While new discoveries are constantly being made on the human brain, there is still quite a bit to learn. Further, there are a number of challenges that can impede the rate of progress and flow of information for researchers. As such, new ideas and success stories should be examined to see if there might be a better solution for study. An interview I recently conducted may just be a step in the right, and relatively new, direction.
In an effort to discover more about the impact of art on the human condition, Dr. Natasha Kovacevic, the program manager for the Centre for Integrative Brain Dynamics at the Rotman Research Institute, Baycrest Centre, is also the originator and creative producer of a project called My VirtualDream. She’s using a “consumer” wearable device to measure EEG of over 500 participants as they go through the exercises of her research. The project enabled her to gain a huge statistical number for her research in a very short period of time.
Might this model be employed for medical device study? Could parallels be made for clinical research? Read through the interview and see what your thoughts are on how practical her methods are and whether theycould be adopted for healthcare and the medical device development industry. I think, if nothing else, it hopefully gives neurological researchers pause and causes them to consider if a better method for data gathering could be employed, regardless of how “off the wall” it may seem compared to more traditional approaches.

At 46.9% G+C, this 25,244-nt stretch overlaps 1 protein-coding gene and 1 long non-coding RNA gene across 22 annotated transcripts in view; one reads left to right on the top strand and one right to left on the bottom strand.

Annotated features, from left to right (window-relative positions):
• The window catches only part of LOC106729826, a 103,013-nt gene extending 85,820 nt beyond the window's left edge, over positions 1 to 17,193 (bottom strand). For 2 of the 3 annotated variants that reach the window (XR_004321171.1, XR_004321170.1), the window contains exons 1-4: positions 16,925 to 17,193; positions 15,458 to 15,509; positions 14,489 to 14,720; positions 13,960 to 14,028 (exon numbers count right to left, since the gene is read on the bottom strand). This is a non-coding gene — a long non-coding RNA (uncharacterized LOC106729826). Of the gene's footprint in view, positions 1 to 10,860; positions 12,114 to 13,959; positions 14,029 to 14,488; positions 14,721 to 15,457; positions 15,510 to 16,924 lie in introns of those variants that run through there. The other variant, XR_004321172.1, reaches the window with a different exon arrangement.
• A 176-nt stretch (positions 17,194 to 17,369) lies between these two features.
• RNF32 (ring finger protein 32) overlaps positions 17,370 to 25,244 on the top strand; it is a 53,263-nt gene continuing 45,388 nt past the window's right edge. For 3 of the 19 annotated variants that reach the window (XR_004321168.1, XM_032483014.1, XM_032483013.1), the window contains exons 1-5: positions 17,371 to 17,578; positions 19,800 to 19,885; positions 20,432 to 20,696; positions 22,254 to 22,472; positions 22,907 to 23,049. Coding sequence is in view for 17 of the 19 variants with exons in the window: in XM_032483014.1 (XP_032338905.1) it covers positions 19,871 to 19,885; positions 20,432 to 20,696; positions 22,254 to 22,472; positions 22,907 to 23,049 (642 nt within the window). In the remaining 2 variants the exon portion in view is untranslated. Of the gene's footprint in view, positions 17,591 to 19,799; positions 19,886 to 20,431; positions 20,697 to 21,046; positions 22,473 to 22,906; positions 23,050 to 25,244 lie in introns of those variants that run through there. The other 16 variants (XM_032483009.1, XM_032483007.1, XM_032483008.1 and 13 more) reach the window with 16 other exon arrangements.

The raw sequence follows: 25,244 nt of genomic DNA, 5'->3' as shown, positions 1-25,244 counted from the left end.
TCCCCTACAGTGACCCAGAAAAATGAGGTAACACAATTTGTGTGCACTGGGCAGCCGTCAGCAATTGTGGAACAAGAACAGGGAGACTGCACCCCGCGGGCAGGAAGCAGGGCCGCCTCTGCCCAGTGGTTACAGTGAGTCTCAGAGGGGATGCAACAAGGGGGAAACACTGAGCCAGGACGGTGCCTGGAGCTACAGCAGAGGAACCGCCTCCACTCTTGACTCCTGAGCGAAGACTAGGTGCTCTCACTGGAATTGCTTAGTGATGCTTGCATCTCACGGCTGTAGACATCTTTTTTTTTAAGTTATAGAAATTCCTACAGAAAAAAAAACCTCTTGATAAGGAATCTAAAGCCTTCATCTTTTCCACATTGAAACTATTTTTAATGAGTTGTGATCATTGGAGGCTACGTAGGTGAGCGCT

Sean Fenske: Can you tell me about the experiment you conducted using the Muse wearable?
Dr. Natasha Kovacevic: The experiment was primarily conducted as a proof-of-principle to show that large-scale public art events can serve as a novel data collection framework for neuroscience. To come out of highly controlled lab environment into “real-life” and acquire a massive sample size (EEG data from well over 500 participants, collected in a single night) is an extremely attractive proposition for a researcher. It allows us to start exploring human cognition under naturalistic conditions. We proved that consumer EEG (Interaxon’s Muse) can be utilized as a legitimate research tool. The collaboration with art and performance is another novel aspect of the experiment. It is a special way to engage the public and let them experience and interact with science.
Fenske: What made you decide to use this device for the research?
Dr. Kovacevic: In our choice of EEG technology, we are guided by both research and show requirements. On one hand, for each show, we want to have 20 participants on stage, which means that we need wearable and wireless technology, easy to set up, and comfortable for the users. On the other hand, we want to make sure that EEG data would be reliably recorded and of sufficient quality. For the My Virtual Dream installation of 2103, we approached Interaxon and they were excited to partner with us. We used their prototype headsets, which were specially manufactured for the occasion.
Fenske: What is the goal of your research?
Dr. Kovacevic: By combining art, performance, and brain-computer-interface (BCI), we are now in a position to approach questions of complex real-life social cognition that are otherwise not accessible in lab settings. My vision is to explore the nature of creativity, how art affects us, and what happens to us when we experience it collectively.
Fenske: What were your findings?